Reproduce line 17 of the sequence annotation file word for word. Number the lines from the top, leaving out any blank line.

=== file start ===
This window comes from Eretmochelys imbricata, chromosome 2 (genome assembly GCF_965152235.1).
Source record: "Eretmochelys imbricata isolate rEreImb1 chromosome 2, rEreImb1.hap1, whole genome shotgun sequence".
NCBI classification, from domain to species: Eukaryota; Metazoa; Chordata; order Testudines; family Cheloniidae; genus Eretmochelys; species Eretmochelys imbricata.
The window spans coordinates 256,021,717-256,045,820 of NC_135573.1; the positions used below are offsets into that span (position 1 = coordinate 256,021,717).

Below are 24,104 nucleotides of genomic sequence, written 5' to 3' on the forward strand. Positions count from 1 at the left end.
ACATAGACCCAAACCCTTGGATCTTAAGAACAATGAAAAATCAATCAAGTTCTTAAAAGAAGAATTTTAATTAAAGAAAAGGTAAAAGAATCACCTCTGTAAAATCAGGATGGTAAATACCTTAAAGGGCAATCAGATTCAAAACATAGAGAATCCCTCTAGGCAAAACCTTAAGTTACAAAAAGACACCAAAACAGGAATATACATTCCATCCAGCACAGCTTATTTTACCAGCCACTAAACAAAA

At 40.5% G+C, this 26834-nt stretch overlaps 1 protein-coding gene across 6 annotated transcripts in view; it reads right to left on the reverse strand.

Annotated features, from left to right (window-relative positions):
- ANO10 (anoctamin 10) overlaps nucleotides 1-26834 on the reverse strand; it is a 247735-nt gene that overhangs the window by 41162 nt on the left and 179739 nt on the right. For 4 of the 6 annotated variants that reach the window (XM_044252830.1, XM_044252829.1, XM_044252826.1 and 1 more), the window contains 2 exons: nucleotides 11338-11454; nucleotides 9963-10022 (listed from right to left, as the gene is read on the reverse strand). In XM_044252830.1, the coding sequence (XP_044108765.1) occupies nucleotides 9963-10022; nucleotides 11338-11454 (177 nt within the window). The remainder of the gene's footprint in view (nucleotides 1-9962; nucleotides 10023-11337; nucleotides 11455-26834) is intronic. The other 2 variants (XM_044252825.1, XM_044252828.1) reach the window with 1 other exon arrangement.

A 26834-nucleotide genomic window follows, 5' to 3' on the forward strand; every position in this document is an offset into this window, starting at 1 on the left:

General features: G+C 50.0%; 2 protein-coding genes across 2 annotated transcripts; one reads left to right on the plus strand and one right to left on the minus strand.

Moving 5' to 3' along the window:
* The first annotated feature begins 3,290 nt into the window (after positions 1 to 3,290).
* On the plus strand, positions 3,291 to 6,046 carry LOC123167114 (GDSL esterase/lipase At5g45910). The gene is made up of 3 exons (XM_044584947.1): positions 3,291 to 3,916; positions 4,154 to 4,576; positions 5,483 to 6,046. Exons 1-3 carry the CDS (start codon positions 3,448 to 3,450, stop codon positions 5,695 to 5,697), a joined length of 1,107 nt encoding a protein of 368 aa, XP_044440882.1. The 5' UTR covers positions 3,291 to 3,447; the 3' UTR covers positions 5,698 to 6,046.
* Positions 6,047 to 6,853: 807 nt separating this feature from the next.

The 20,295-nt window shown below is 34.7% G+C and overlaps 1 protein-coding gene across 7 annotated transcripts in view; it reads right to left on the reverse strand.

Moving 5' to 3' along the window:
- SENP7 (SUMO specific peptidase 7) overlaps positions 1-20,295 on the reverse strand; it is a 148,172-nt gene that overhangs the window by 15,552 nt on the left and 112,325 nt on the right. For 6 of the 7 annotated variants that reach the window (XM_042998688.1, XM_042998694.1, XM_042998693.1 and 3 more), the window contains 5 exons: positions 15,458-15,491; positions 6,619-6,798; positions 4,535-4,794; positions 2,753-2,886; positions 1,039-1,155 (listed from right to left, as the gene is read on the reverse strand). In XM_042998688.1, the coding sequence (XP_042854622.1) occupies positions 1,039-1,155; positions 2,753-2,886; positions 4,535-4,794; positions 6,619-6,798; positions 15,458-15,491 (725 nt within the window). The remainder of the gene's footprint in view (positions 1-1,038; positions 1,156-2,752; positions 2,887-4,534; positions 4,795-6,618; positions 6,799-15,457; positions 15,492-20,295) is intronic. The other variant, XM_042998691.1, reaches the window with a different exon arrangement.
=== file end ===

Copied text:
Moving 5' to 3' along the window: